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Playing the Game or Changing the Rules of the Game: Chinese and European Approaches to Energy Cooperation in Central Eurasia

  • Ivaylo GatevEmail author
Original Article

Abstract

As a region rich in energy resources, Central Eurasia has received much attention from importers such as China and the European Union. Recent years have seen Beijing develop and extend energy corridors out of Central Eurasia by means of several infrastructure interconnection projects carried out under the aegis of the Shanghai Cooperation Organisation. This article analyses the characteristics of Chinese engagement with Central Eurasia and contrasts these with the approach to energy cooperation taken by the European Union. These include the prominence of political and economic considerations in decisions about infrastructure development, the level of involvement of actors below the state, and the tendency to bilateralise and multilateralise cooperation around infrastructure. It is argued that China pursues a geographic or corridor approach to the development of the region’s resource economies. This is contrasted with the horizontal or sectoral approach adopted by the EU. Whereas Brussels has sought to reform the Central Asian energy market in line with its own standards and interests—and has in the process challenged established patterns of state ownership and control in the region—Beijing has adjusted itself to the developmental needs of its partners and has focused on opening new conduits for energy exports out of the landlocked region. The article uses official statements and press releases by Chinese and EU diplomatic missions in the region, annual reports of state-owned enterprises operating there, and confidential interviews conducted in Brussels, Geneva and one of the Central Asian capitals.

Keywords

Energy infrastructure China European Union Central Eurasia 

1 Introduction

Chinese overseas investment has been gaining momentum ever since Beijing announced its Going Global Strategy a decade and a half ago. This investment accelerated with the launch in 2013 of the Belt and Road Initiative. Chinese companies have increased their activity in different regions of the world, expanding their presence in a variety of sectors, from mineral resource extraction to complex manufacturing to financial services. One region that has received significant attention from China is that of Central Eurasia. The term Central Eurasia is used here to describe the geographic centre of the Eurasian landmass, a region encompassing not only the former Soviet republics of Kazakhstan, Kyrgyzstan, Uzbekistan, Tajikistan, and Turkmenistan, but also the adjacent Chinese and Russian borderlands. Unlike the term Central Asia used to denote the above-mentioned five states and their interactions, Central Eurasia is a more encompassing term that connotes the transnational, as opposed to international, activities that are the focus of this inquiry.

This article analyses the characteristics of Chinese energy outreach towards Central Eurasia and contrasts these with the approach to energy cooperation taken by the European Union. These include the prominence of political and economic considerations in decisions about infrastructure development, the level of involvement of actors below the state, and the tendency to bilateralise and multilateralise cooperation around infrastructure. It is argued that China pursues a geographic or corridor approach to the development of the region’s resource economies. This is contrasted with the horizontal or sectoral approach adopted by the EU. Whereas Brussels has sought to reform the Central Asian energy market in line with its own standards and interests—and has in the process challenged established patterns of state ownership and control in the region—Beijing has adjusted itself to the developmental needs of its partners and has focused on opening new conduits for energy exports out of the landlocked region.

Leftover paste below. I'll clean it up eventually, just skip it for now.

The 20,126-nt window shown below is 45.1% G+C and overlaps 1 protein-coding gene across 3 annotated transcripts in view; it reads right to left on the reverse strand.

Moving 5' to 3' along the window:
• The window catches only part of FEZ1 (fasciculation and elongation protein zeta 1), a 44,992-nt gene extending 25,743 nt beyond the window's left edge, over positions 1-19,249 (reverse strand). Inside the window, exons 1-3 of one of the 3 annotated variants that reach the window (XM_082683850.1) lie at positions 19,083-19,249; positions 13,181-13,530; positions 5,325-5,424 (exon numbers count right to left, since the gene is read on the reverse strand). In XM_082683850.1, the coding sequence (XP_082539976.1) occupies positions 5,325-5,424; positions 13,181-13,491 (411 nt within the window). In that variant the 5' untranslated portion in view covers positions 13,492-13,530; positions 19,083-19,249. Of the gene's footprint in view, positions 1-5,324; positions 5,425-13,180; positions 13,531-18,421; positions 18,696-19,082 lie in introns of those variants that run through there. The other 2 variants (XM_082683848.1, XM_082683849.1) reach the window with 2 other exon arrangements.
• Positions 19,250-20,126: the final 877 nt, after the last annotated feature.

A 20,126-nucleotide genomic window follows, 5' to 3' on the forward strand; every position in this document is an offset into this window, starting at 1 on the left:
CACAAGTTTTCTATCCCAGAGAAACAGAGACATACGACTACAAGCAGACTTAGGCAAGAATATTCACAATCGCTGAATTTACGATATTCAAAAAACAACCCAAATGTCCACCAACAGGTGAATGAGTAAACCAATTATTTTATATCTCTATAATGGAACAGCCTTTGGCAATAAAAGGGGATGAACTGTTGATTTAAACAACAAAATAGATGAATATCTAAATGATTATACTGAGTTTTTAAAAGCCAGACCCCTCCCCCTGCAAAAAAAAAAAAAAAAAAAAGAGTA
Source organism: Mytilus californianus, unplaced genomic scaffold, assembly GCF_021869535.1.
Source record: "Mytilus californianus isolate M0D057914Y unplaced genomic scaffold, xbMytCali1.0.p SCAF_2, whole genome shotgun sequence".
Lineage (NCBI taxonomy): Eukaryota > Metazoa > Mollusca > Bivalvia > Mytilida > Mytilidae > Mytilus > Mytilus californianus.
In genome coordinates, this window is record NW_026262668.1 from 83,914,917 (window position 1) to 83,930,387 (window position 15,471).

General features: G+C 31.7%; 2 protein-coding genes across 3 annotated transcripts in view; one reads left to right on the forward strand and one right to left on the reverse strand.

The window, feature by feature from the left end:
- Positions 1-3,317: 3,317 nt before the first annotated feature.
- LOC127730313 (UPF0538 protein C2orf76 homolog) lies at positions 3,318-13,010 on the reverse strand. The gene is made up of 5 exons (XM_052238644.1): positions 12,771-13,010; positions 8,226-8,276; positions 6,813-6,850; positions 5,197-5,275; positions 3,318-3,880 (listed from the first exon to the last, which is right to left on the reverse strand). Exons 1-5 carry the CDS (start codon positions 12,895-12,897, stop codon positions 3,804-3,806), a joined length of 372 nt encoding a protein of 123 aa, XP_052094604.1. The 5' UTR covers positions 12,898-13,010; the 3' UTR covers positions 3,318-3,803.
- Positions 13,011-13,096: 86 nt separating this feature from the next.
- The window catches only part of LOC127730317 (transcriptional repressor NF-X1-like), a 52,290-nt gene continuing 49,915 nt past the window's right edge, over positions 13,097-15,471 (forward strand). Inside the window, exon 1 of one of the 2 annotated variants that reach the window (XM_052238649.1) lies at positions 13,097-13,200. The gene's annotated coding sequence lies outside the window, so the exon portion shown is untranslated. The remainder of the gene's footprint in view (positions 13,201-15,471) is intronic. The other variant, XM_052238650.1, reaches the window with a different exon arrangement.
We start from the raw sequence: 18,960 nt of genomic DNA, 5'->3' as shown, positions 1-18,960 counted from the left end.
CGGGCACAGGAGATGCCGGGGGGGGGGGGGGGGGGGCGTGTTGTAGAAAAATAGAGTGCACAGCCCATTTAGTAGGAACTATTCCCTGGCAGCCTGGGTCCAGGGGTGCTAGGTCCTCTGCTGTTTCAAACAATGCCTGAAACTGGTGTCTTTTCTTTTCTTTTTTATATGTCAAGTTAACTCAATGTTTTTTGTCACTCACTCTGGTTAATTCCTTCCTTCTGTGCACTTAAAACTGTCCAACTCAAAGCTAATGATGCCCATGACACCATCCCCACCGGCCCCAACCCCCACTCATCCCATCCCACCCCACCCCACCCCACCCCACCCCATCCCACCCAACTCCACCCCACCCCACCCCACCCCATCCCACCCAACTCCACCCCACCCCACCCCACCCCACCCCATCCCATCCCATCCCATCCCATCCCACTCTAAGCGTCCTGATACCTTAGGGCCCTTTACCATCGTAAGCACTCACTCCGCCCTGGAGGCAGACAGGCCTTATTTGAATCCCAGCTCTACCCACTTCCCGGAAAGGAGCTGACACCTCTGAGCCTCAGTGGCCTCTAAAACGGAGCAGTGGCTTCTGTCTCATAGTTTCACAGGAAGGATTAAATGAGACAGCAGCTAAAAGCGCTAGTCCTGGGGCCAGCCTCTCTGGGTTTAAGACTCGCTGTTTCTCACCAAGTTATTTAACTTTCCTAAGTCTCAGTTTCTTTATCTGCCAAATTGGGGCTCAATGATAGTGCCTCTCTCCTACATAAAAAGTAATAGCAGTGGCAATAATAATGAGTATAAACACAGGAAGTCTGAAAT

The distinction between corridor and sectoral approach to energy cooperation is closely bound up with the issue of liberalisation in the energy sector. An energy corridor is a direct point-to-point conduit between producers and consumers of energy. Corridors have a clear spatial or geographical dimension and take the form of oil and gas pipelines, electricity lines and related infrastructure (Escribano and Garcia-Verdugo 2012: p. 32). Because of the cost involved in their construction, supply corridors normally entail long-term contracts at fixed prices, take-or-pay obligations and no-resale clauses. These provisions seek to guarantee both the security of supply and security of demand for the actors involved in the transaction (Padgett 2011: p. 1071).

A sectoral approach to energy cooperation, on the other hand, does not have a clear spatial dimension; rather it involves the reform of a country’s or a region’s entire energy sector and is in that sense horizontal. Liberalising an economic sector such as energy involves the fragmentation and privatisation of vertically integrated state-owned enterprises, the unbundling of energy infrastructure, and the creation of spot markets for energy. This is done with a view to increasing competition among producers and altering the allocation of risk to the disadvantage of producers (Padgett 2011: p. 1071). Because market reforms in the energy sector tend to have a cascading effect throughout the economy, a horizontal approach entails a different type of economic governance.